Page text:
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King County Issues Public Health Recommendations

3:39 AM · Mar 5, 2020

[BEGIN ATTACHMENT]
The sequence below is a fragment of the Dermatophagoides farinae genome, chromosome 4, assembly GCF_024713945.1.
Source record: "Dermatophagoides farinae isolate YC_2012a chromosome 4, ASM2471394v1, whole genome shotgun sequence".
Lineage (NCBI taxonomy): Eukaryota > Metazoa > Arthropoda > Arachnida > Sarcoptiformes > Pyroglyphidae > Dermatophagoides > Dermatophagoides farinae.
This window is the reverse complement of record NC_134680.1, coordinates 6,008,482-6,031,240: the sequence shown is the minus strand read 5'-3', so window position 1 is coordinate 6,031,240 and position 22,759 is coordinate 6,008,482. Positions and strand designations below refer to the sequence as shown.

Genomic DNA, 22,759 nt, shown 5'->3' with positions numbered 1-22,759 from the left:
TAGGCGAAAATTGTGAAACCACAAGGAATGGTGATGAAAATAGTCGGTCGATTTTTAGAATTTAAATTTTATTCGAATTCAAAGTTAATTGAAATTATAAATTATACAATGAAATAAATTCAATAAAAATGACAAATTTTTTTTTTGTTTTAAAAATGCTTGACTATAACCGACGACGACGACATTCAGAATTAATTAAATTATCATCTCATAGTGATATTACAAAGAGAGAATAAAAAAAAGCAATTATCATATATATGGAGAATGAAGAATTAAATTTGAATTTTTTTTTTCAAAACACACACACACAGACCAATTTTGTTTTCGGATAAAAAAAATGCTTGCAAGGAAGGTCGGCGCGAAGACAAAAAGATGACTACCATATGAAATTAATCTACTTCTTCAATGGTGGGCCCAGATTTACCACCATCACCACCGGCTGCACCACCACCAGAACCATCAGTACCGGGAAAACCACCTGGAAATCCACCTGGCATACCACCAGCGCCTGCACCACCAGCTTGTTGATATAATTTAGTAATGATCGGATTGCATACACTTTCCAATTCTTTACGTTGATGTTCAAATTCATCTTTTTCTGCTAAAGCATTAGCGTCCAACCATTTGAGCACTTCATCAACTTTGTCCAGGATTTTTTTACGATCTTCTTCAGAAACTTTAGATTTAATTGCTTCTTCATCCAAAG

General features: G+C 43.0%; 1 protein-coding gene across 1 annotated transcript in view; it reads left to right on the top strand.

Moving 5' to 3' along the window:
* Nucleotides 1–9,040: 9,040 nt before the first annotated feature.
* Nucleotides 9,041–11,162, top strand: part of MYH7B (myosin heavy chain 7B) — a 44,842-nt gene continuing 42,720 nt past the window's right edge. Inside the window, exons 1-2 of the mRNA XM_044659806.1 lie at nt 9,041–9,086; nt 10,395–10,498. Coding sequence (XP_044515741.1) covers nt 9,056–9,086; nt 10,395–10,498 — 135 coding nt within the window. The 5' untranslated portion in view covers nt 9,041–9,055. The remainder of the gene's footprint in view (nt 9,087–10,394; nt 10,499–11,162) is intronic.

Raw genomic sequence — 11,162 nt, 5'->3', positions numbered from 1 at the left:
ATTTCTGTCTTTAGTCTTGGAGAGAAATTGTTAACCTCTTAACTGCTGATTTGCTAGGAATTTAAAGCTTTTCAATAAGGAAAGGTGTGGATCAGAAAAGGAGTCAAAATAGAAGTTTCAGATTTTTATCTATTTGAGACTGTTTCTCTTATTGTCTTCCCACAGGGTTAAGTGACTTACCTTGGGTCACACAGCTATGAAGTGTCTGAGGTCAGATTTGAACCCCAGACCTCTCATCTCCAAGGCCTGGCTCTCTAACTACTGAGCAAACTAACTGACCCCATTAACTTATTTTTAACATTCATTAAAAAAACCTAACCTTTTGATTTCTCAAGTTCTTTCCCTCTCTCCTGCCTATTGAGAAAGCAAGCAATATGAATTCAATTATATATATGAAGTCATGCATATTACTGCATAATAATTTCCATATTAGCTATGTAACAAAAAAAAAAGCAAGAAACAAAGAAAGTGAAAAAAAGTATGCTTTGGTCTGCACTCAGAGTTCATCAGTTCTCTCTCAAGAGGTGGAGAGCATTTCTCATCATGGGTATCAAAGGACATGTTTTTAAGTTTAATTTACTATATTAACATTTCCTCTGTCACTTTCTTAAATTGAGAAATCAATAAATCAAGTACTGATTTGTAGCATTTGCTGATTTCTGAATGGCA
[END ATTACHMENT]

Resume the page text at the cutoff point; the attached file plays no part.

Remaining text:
Public Health Officials in King County up in Washington State issued proactive recommendations Monday to protect their community from COVID-19. King County, with over 2 million people, is home to the largest measured Coronavirus outbreak in the United States with 29 confirmed cases and 10 deaths. King County’s recommendations could be a model that other communities follow in the weeks and months to come as the virus spreads throughout the country. Here is the full text of their recommendations as of Wednesday March 4th Public Health – Seattle & King County is taking proactive steps to protect the health of our community by making recommendations that are meant to slow the spread of the novel coronavirus (COVID-19) in our community and reduce the number of people infected. We understand these actions will have a tremendous impact on the lives of people in our community. Public Health is making these recommendations in consultation with Centers for Disease Control and Prevention (CDC) based on the best information we have to protect the public’s health. This is a critical moment in the growing outbreak of COVID-19 in King County when such measures can potentially impact the spread of the disease. How the decision to issue these recommendations were made We recognize that we are the first in the nation to issue such recommendations, and the decision was not made lightly. Health officials weighed the potential benefits for community health along with the significant impacts that these recommendations could have on our community. In consultation with the CDC, we developed these recommendations based on the rising number of cases in our community and the importance of taking these actions now to reduce further transmission. 1. Guidance for people at higher risk for severe COVID 19 illness Public Health recommends that people at higher risk of severe illness should stay home and away from large groups of people as much as possible, including public places with lots of people and large gatherings where there will be close contact with others. This includes concert venues, conventions, sporting events, and crowded social gatherings. People at higher risk include people: - Over 60 years of age - With underlying health conditions including include heart disease, lung disease, or diabetes - With weakened immune systems - Who are pregnant Caregivers of children with underlying health conditions should consult with healthcare providers about whether their children should stay home. Anyone who has questions about whether their condition puts them at risk for novel coronavirus should consult with their healthcare providers. 2. Guidance for workplaces and businesses All employees should work from home if they are able. Employers should take steps to make it more feasible for their employees to work in ways that minimize close contact with large numbers of people. Employers should: - Maximize telecommuting options for as many employees as possible. - Urge employees to stay home when they are sick and maximize flexibility in sick leave benefits. - Consider staggering start and end times to reduce large numbers of people coming together at the same time. 3. Events and community gathering considerations If you can feasibly avoid bringing large groups of people together, consider postponing events and gatherings. If you can’t avoid bringing groups of people together: - Urge anyone who is sick to not attend. - Encourage those who are at higher risk for coronavirus to not attend. - Try to find ways to give people more physical space so that they aren’t in close contact as much as possible. - Encourage attendees to maintain good healthy habits, such as frequent hand washing. - Clean surfaces with standard cleaners. 4. Guidance for schools Public Health is not recommending closing schools at this time unless there has been a confirmed case in your school. The reason we are not recommending school closures at this time is because children have not been shown to be a high risk group for serious illness from this virus. In addition, when some schools briefly closed during the H1N1 influenza pandemic, we learned that many children still gathered in group settings and still had exposure to one another. As much as possible, children should be allowed to carry on with their education and normal activities. Public Health –Seattle & King County also respects an individual school’s decisions about closures or postponement of activities as each school knows the needs of their community best. Some children have underlying health conditions, such as weakened immune systems, that put them at higher risk. Caregivers of children with underlying health conditions should consult with healthcare providers about whether their children should stay home. 5. For people who are sick Stay home when you are sick. Do not go out in public when you are sick. Avoid medical settings in general unless necessary. If you are ill in any way call your doctor's office first before going in. 6. For general public - Even if you are not ill, avoid visiting hospitals, long term care facilities or nursing homes to the extent possible. If you do need to visit one of these facilities limit your time there and keep 6 feet away from patients. - Do not go to the emergency room unless essential. Emergency rooms need to be able to serve those with the most critical needs. If you have symptoms like cough, fever, or other respiratory problems, contact your regular doctor first. - Stay home when sick. - Practice excellent personal hygiene habits, including washing your hands with soap and water frequently, coughing into a tissue or your elbow, and avoid touching your eyes, nose, or mouth. - Stay away from people who are ill, especially if you are at higher risk for coronavirus. - Clean frequently touched surfaces and objects (like doorknobs and light switches). Regular household cleaners are effective. - Avoid touching your eyes, nose, and mouth unless you’ve just washed your hands. - Get plenty of rest, drink plenty of fluids, eat healthy foods, and manage your stress to keep your immunity strong. - Stay informed. Information is changing frequently. Check and subscribe to Public Health's website (www.kingcounty.gov/COVID) or blog (www.publichealthinsider.com).